[quote="Elizabeth502, post:16, topic:307253"]
Ay, there's the rub, Timothy. :)
This mostly-absymally catechized generation of Catholics interprets standing around the altar in a very different way than you and your Benedictine friends interpreted it. In the typical modern parish (not a monastery Mass open to the publc), it is one more gesture of informality. It is one more gesture of apology, on the part of some misguided priests, for a distinction between the ministerial priesthood and the royal priesthood of believers. It is one more imprudent and embarrassing attempt to import secular notions of "participation," "opportunity" :rolleyes:, and "equalty" into the Holy Sacrifice of the Mass, with its completely non-secular and apolitical paradigm.
During the times I myself have seen this done (the "invitation," the "welcoming" people forward), it is accompanied by a casual air on the part of the priest and a corresponding casual behavior on the part of those who come to the altar, whose body language mirrors what has just been modeled for them.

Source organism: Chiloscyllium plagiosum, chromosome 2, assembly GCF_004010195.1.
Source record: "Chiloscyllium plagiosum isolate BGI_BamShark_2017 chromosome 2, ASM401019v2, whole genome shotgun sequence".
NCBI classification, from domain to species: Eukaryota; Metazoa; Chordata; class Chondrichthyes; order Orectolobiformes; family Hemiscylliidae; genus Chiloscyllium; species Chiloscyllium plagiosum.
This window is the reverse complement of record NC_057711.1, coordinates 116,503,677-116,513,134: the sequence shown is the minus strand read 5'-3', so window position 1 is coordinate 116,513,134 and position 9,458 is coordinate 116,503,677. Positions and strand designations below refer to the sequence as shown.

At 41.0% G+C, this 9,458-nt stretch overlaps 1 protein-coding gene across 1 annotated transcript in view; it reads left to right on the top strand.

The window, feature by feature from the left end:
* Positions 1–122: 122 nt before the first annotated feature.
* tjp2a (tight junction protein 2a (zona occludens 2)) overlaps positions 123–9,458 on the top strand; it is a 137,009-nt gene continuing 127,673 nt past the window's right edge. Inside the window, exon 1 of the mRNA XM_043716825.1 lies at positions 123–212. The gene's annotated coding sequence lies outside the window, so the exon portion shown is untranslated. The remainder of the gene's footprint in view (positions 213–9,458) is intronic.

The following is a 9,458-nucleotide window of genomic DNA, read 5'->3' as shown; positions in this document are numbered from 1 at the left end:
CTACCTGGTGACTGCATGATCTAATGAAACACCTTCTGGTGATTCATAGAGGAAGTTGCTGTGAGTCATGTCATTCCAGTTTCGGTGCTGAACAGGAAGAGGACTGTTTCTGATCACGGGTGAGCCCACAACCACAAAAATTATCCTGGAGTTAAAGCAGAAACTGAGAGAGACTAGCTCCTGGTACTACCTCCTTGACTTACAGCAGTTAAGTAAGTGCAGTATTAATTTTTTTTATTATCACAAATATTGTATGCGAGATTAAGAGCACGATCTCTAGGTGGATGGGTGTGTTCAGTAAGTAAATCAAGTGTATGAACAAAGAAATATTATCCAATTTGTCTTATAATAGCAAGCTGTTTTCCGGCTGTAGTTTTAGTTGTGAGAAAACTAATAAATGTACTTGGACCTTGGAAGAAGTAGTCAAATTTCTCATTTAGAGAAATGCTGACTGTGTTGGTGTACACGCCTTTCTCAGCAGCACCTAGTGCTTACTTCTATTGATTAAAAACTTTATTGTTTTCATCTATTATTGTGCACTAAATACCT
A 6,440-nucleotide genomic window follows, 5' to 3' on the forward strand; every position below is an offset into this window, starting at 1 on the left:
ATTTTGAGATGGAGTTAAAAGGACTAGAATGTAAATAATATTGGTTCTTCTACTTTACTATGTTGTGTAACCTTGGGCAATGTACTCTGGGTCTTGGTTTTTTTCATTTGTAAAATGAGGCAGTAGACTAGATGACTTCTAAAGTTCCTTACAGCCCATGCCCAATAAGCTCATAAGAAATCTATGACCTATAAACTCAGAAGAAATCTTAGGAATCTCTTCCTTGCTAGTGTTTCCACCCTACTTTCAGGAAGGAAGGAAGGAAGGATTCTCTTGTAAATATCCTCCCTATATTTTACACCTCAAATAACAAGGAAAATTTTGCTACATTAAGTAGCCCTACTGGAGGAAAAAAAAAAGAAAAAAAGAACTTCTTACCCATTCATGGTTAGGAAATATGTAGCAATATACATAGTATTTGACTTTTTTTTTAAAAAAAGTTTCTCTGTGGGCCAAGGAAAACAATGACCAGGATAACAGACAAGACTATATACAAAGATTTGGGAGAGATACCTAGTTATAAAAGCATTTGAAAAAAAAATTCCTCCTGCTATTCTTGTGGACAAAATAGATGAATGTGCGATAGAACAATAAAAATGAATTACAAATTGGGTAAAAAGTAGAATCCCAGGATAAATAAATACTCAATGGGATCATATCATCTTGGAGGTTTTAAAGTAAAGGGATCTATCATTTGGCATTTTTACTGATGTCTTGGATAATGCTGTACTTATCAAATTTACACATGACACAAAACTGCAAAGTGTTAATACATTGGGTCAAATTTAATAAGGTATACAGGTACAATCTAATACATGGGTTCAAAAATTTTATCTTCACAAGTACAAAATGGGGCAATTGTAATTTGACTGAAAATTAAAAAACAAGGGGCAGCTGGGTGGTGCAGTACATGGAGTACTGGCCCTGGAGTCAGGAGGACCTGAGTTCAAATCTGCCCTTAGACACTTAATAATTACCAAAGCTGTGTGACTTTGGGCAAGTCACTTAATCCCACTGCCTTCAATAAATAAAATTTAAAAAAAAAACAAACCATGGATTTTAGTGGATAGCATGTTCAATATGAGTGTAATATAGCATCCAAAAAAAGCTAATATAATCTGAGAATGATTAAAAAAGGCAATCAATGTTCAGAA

Look, if a priest feels apologetic for being a priest, he should never have sought ordination, and I guess he should never hear confessions or perform the other sacraments either After all, that would be setting up a "distinction" between him and his flock. (Yeah, no kidding.)
We really have to be careful about presuming to know the intentions and motivations behind what people do. Your comments seem indicate that you do know what motivates people - apologetic feeling, gesture of apology - that sort of thing. Forgive me if I misread.
I do think many read their own liturgical preference - what some mistakenly call spirituality - into any given liturgy, and then overreact when it does not meet their expectations.
My point was to point out that gathering around the altar is an ancient practice in the Catholic Church. It is not universally condemned by the Church. That was my point.